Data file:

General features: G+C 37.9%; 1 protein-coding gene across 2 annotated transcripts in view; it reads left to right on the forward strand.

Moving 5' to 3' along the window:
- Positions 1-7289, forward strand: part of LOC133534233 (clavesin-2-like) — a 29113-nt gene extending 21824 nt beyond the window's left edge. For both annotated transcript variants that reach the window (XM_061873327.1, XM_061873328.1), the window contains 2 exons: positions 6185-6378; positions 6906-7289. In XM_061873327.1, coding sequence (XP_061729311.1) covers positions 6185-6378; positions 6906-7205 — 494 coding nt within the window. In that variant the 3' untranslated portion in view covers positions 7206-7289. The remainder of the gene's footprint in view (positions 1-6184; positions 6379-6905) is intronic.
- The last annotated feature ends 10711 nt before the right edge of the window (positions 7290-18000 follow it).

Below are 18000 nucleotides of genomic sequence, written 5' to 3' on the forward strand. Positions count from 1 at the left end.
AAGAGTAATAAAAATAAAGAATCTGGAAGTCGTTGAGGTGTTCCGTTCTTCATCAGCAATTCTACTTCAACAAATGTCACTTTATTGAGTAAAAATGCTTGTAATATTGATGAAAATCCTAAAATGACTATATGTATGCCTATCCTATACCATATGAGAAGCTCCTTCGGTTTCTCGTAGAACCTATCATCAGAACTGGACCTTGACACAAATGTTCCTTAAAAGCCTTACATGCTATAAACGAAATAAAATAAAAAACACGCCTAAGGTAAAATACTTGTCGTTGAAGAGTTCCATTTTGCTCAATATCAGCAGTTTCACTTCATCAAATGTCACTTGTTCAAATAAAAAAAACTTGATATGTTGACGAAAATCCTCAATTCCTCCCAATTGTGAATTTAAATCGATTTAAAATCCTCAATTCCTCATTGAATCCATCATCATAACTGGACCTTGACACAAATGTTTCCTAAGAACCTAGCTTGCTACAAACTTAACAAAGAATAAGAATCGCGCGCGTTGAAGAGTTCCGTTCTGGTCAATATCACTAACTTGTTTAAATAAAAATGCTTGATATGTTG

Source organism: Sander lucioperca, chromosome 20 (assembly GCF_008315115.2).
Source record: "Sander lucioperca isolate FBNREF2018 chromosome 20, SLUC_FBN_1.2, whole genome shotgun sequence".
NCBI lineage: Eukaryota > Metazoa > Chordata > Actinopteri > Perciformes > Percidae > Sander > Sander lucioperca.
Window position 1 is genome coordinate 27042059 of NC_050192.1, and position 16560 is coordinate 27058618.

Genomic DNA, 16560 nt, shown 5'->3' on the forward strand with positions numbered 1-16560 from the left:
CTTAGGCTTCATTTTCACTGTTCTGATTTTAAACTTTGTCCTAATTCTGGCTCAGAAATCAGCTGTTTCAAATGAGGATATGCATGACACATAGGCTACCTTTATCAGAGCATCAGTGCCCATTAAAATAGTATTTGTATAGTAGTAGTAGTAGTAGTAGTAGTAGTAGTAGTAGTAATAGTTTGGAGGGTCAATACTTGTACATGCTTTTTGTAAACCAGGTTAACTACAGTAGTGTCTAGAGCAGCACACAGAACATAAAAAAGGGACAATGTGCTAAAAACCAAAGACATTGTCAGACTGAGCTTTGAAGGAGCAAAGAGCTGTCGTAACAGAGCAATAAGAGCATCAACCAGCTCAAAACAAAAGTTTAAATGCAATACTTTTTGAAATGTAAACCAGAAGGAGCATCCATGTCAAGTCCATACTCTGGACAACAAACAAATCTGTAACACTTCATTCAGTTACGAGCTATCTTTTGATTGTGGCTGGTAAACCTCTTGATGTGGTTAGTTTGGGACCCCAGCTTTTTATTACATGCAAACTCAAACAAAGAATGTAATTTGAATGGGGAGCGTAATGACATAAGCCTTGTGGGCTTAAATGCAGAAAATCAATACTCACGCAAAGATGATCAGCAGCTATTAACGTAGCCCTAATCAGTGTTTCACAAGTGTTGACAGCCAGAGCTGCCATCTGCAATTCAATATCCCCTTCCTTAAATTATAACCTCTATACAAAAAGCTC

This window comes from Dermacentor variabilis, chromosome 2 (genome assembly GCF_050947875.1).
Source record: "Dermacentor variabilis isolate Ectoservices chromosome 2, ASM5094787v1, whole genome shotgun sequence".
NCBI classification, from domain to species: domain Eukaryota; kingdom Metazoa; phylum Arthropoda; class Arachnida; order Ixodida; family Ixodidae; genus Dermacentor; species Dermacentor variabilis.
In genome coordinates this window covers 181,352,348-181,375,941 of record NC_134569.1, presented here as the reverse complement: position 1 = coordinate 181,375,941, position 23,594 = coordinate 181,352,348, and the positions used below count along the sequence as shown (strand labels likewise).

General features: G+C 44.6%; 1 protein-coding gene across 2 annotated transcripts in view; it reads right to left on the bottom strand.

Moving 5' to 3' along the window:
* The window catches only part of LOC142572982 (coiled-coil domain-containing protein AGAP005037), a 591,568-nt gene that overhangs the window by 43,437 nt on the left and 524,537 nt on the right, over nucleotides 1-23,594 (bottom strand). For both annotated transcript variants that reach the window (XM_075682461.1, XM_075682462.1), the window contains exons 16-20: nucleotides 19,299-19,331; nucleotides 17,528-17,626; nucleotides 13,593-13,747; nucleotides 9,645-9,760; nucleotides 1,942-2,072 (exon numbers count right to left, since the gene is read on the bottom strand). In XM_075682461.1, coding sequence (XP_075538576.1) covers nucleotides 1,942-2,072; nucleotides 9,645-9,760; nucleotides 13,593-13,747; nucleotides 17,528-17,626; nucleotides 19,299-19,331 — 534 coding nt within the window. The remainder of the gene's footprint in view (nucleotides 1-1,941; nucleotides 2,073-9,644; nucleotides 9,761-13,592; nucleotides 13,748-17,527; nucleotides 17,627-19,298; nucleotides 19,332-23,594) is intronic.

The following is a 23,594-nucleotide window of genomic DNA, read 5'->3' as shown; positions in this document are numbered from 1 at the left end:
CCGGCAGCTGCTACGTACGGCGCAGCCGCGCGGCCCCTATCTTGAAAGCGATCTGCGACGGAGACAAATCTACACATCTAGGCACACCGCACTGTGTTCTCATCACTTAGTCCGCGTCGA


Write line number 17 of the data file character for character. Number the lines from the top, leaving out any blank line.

General features: G+C 44.6%; 1 protein-coding gene across 2 annotated transcripts in view; it reads right to left on the bottom strand.